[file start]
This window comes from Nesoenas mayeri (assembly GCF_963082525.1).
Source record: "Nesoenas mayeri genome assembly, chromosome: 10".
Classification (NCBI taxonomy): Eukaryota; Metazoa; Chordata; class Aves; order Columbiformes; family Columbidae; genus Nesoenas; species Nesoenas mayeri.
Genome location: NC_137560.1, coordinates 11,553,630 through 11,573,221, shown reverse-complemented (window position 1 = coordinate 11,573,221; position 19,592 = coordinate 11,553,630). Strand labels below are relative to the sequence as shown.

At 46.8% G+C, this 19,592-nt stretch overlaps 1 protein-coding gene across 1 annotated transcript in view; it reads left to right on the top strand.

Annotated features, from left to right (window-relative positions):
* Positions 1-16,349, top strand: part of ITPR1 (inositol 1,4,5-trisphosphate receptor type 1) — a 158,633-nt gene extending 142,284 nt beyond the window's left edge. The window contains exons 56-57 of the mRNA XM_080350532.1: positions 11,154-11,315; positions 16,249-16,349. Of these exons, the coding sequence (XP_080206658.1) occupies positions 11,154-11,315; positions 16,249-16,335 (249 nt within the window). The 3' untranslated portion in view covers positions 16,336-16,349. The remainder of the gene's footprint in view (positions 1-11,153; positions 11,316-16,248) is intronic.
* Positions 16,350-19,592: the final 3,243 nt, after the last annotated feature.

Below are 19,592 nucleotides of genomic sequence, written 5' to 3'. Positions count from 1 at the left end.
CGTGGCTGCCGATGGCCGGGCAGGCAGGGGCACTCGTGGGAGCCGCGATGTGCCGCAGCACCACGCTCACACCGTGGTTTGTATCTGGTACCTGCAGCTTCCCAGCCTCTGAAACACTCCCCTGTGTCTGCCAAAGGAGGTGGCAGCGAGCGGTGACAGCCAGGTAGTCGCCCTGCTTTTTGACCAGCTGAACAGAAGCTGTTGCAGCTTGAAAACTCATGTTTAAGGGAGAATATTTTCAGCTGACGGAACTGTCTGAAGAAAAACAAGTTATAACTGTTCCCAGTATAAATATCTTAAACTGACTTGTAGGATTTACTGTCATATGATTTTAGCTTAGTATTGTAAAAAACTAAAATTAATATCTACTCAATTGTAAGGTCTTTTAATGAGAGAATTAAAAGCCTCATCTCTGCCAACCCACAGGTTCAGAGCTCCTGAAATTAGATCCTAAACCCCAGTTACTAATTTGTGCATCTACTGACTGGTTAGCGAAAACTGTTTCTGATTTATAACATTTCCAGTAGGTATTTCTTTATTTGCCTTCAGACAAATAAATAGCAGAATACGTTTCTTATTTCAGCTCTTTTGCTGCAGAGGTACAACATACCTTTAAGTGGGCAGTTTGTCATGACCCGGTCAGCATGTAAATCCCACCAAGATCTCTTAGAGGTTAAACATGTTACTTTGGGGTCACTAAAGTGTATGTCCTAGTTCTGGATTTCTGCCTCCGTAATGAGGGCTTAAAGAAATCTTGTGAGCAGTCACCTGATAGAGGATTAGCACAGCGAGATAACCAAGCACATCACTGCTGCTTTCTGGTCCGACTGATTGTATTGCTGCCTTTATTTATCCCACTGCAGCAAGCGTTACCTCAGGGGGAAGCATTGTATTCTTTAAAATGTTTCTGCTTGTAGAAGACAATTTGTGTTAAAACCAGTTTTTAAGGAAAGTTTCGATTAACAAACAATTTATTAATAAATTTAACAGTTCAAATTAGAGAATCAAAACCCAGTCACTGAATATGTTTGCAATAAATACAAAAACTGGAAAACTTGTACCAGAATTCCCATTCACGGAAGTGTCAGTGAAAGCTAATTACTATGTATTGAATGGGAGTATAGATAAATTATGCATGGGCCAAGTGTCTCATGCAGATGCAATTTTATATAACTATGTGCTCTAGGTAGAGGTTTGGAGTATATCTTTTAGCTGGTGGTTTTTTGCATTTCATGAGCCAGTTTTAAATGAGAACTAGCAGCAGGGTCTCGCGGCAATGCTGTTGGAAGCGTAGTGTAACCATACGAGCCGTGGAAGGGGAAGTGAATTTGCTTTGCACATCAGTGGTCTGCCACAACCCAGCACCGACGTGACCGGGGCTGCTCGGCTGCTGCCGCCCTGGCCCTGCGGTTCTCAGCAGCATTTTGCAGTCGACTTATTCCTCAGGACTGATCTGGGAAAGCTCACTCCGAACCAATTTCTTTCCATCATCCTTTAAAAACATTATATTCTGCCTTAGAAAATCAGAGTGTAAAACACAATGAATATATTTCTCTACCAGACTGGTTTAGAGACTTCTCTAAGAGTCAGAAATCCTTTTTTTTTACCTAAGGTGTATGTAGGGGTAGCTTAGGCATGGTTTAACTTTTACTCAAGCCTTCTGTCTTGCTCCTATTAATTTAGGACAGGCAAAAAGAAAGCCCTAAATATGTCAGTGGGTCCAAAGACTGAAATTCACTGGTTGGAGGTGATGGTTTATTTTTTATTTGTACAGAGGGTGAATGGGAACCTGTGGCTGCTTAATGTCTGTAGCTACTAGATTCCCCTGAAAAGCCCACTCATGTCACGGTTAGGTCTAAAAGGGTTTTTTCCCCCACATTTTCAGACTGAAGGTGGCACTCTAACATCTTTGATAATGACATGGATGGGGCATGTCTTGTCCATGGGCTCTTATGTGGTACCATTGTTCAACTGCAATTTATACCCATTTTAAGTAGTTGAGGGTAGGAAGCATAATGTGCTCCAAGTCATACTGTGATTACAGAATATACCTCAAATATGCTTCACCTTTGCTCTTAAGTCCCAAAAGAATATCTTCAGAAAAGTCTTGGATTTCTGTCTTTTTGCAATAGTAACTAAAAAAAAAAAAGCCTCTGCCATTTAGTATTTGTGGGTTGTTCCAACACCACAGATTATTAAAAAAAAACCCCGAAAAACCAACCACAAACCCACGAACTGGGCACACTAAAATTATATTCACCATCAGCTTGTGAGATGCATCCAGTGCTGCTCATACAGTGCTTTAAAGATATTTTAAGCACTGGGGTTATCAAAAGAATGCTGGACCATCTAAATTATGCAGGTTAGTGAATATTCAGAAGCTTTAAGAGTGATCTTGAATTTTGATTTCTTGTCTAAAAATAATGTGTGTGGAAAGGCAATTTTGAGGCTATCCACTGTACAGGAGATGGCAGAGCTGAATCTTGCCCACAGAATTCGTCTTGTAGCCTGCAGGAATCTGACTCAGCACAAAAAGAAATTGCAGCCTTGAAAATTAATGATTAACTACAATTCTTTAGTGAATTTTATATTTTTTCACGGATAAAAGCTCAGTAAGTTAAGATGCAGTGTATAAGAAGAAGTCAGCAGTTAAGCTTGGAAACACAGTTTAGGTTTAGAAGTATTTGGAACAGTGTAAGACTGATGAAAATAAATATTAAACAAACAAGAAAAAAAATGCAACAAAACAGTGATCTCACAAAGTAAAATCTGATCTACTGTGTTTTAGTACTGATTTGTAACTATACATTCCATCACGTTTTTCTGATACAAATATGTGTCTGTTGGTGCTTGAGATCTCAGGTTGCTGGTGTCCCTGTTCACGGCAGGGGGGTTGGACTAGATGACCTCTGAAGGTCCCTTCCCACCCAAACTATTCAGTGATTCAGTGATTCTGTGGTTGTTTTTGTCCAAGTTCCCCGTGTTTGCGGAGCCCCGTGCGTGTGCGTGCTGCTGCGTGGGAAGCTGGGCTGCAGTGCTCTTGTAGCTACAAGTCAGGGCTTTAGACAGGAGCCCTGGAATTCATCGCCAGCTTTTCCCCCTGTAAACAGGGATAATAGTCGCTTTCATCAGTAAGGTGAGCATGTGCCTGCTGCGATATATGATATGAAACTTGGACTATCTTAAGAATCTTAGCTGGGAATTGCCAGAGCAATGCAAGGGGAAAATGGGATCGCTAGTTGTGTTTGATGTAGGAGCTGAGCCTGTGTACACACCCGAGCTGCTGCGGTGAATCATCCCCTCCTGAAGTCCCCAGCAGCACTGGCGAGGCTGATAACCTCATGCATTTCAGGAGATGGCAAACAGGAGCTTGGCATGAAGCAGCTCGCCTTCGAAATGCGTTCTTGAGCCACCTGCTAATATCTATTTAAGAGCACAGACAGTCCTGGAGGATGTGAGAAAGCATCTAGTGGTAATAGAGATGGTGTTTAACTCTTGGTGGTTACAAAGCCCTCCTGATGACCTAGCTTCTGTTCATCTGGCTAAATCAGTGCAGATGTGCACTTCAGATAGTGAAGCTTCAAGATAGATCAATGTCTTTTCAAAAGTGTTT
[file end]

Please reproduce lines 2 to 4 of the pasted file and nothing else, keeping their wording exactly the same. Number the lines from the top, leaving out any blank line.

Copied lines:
Source record: "Nesoenas mayeri genome assembly, chromosome: 10".
Classification (NCBI taxonomy): Eukaryota; Metazoa; Chordata; class Aves; order Columbiformes; family Columbidae; genus Nesoenas; species Nesoenas mayeri.
Genome location: NC_137560.1, coordinates 11,553,630 through 11,573,221, shown reverse-complemented (window position 1 = coordinate 11,573,221; position 19,592 = coordinate 11,553,630). Strand labels below are relative to the sequence as shown.